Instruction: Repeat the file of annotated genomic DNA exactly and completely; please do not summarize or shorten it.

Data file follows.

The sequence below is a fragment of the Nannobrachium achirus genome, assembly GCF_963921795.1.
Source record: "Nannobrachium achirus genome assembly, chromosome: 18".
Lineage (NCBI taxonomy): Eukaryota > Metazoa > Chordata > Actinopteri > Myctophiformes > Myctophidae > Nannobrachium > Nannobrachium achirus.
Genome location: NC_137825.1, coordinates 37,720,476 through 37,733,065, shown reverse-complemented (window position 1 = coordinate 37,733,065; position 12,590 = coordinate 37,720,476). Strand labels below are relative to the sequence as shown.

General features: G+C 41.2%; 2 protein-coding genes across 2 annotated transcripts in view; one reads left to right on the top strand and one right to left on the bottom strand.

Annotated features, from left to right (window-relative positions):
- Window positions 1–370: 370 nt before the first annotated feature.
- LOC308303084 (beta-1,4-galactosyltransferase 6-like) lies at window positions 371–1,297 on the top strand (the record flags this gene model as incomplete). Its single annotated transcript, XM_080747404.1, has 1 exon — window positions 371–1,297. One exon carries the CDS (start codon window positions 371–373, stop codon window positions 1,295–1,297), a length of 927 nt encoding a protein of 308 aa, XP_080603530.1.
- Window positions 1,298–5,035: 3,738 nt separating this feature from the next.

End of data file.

The sequence below is a fragment of the Nannobrachium achirus genome, assembly GCF_963921795.1.
Source record: "Nannobrachium achirus genome assembly, chromosome: 18".
Lineage (NCBI taxonomy): Eukaryota > Metazoa > Chordata > Actinopteri > Myctophiformes > Myctophidae > Nannobrachium > Nannobrachium achirus.
Genome location: NC_137825.1, coordinates 37,720,476 through 37,733,065, shown reverse-complemented (window position 1 = coordinate 37,733,065; position 12,590 = coordinate 37,720,476). Strand labels below are relative to the sequence as shown.

General features: G+C 41.2%; 2 protein-coding genes across 2 annotated transcripts in view; one reads left to right on the top strand and one right to left on the bottom strand.

Annotated features, from left to right (window-relative positions):
- Window positions 1–370: 370 nt before the first annotated feature.
- LOC308303084 (beta-1,4-galactosyltransferase 6-like) lies at window positions 371–1,297 on the top strand (the record flags this gene model as incomplete). Its single annotated transcript, XM_080747404.1, has 1 exon — window positions 371–1,297. One exon carries the CDS (start codon window positions 371–373, stop codon window positions 1,295–1,297), a length of 927 nt encoding a protein of 308 aa, XP_080603530.1.
- Window positions 1,298–5,035: 3,738 nt separating this feature from the next.